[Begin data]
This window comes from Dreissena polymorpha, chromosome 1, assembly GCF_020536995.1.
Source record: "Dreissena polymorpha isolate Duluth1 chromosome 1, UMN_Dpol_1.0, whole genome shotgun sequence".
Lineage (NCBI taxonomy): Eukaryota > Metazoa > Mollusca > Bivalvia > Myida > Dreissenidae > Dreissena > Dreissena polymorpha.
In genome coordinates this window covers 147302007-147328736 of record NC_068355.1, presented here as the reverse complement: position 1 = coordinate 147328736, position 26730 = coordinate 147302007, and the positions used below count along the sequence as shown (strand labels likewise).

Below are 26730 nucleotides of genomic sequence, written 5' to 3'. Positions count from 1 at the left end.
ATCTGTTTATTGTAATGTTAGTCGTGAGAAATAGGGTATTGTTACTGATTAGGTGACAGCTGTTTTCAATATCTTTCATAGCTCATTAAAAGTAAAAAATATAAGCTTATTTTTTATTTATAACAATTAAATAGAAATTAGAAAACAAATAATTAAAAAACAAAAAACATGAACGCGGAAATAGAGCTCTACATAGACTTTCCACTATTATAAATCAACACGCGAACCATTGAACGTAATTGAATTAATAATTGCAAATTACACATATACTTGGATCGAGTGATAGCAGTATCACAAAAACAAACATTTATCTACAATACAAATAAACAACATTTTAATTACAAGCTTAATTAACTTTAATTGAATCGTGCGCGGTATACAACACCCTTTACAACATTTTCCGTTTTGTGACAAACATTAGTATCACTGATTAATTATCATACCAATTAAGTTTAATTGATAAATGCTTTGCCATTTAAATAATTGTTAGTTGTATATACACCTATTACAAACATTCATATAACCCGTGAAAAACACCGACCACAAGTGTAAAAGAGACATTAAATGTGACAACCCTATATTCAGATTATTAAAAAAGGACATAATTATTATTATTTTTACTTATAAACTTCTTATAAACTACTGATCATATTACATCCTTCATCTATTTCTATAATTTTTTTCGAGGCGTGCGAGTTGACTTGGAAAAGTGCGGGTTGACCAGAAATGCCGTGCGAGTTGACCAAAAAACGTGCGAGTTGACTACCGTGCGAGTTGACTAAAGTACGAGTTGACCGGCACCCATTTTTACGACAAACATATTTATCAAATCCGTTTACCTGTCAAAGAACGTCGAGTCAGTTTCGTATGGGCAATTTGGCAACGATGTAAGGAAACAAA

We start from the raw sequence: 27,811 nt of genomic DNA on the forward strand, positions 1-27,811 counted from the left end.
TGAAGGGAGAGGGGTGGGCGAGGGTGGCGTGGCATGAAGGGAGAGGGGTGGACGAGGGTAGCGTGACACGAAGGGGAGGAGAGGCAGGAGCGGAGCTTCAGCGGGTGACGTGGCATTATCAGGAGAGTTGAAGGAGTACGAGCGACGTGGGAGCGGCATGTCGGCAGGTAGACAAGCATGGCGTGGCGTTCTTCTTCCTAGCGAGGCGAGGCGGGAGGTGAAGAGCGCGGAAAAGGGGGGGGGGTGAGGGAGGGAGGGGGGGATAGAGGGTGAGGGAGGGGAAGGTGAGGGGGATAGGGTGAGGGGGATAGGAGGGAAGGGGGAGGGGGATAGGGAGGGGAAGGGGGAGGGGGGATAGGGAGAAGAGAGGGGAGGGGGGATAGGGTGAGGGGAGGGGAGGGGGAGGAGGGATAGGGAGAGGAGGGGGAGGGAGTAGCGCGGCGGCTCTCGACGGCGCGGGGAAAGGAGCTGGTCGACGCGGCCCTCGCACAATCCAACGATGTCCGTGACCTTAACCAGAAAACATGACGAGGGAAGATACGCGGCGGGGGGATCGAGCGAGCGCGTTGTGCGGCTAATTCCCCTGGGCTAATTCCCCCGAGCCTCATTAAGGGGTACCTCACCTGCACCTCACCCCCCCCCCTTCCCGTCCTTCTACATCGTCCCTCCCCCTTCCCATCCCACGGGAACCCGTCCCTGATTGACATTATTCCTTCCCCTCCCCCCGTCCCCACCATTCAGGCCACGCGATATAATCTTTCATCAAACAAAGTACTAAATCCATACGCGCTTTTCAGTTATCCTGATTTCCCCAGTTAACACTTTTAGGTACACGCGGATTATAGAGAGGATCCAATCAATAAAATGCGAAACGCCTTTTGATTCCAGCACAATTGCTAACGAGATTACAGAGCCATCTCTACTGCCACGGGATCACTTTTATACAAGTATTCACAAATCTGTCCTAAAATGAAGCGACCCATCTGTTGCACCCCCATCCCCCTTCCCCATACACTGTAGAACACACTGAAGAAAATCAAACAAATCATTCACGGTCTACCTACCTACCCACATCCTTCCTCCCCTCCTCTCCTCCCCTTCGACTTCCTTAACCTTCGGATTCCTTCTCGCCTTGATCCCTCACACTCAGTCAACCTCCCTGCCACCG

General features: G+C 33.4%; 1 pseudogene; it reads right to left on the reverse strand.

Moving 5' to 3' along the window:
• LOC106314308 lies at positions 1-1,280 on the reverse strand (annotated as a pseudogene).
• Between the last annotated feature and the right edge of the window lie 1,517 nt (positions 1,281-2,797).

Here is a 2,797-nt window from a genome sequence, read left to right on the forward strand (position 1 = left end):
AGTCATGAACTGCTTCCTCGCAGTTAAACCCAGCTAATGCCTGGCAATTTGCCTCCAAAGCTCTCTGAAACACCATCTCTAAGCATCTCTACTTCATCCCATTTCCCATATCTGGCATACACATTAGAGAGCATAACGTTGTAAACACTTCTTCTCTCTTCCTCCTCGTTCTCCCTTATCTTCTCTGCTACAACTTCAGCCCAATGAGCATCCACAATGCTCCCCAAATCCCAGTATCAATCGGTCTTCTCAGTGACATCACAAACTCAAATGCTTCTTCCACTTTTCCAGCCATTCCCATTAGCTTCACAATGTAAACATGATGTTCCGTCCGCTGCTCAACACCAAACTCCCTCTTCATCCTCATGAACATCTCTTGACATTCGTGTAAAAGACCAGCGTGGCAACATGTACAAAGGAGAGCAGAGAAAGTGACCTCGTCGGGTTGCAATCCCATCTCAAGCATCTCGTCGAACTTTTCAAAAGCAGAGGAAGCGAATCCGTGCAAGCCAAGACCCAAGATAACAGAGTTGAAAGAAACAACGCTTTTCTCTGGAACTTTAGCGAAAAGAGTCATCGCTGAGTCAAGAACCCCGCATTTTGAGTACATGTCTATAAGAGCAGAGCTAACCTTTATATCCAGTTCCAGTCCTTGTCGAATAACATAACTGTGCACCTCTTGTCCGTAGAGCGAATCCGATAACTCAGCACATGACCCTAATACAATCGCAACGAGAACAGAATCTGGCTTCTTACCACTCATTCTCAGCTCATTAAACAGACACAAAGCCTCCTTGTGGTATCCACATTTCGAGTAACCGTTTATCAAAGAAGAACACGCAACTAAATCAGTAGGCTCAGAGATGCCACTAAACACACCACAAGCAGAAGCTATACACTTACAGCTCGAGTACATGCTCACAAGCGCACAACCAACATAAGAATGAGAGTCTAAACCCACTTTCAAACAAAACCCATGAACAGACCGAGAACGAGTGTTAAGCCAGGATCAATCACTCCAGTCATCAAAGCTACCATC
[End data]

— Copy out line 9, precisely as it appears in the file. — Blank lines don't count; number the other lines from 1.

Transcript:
General features: G+C 33.4%; 1 pseudogene; it reads right to left on the reverse strand.